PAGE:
Seeing themselves reflected in the stories around them helps to build self-confidence and self-esteem, he said, and helps children to feel appreciated and accepted in the world around them.
And, he pointed out, the benefits of representation are even broader than that. Ultimately, he said, the more diverse stories that we share, the more we can all develop an understanding of each other.
For Pandher, this moment is the perfect time to release Gurpreet’s story.
“The world has changed dramatically in the last few months,” he said. “People are joining together to stand up to racism like never before, to be actively anti-racist. Educators are leading the way in that, and it begins at this age – childhood. No one is born a racist. That’s learned, it’s taught, and we need to teach kids at an early age about the great diversity around us and to build understanding: that we’re all equal; we’re different, but those differences are something to be celebrated. It makes us stronger.”
Pandher is thrilled that his book is already being ordered from around the world – it’s available on Amazon, and he’s already seen orders from across Canada, the U.S., the U.K., India, and even as far away as Australia. And he’s pleased that the people who are reaching out for the book aren’t just from the Sikh community or the Punjabi community, but people of all cultures.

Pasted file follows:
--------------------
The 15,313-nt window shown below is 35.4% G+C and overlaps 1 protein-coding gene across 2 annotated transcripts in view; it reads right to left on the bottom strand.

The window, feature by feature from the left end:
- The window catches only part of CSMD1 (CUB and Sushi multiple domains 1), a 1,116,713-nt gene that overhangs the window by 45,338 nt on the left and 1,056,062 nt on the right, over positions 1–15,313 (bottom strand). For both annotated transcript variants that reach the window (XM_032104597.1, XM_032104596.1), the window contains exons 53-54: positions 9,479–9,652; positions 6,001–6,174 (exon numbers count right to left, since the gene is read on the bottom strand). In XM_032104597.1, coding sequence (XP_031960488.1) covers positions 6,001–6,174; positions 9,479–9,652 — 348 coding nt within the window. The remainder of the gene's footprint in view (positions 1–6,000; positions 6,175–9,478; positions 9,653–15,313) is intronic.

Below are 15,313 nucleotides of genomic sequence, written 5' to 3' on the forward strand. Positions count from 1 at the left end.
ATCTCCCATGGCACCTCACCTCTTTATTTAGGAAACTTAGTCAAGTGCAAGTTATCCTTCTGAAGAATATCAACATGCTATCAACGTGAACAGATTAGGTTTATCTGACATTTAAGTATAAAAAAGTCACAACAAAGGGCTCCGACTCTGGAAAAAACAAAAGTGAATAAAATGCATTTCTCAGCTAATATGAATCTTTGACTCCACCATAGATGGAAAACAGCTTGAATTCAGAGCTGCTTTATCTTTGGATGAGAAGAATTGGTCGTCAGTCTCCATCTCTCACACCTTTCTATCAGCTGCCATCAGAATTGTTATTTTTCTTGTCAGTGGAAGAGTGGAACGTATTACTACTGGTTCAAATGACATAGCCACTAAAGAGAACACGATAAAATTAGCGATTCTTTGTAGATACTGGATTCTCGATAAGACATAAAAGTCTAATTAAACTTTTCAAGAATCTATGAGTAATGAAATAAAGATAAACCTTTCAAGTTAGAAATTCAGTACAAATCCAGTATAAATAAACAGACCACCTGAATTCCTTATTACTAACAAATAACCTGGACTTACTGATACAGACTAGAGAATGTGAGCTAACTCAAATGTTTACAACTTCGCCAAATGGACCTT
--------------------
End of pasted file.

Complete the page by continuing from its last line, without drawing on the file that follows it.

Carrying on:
He’s making a concerted effort to ensure the book gets into the school system; with his connections in both Burnaby and Surrey, he’s already made a start in that direction. But he’s hoping to hear from even more teachers and librarians who also understand the need for children to have access to their own stories.
“I hope that inspires more work like this,” he said. “By that I mean underrepresented stories to come out, because there’s a real thirst out there for more diversity in our kids’ literature and, I think, literature in general.”
HOW TO GET YOUR COPY
Gurpreet Goes to Gurdwara is available for sale on Amazon. It’s also available online through Barnes & Noble in the U.S. and will soon be available online through Chapters-Indigo in Canada. Anyone wanting more information about the book or who’d like to arrange orders for schools and other organizations can also contact Pandher directly by email, firstname.lastname@example.org, or by phone at 778-835-7898.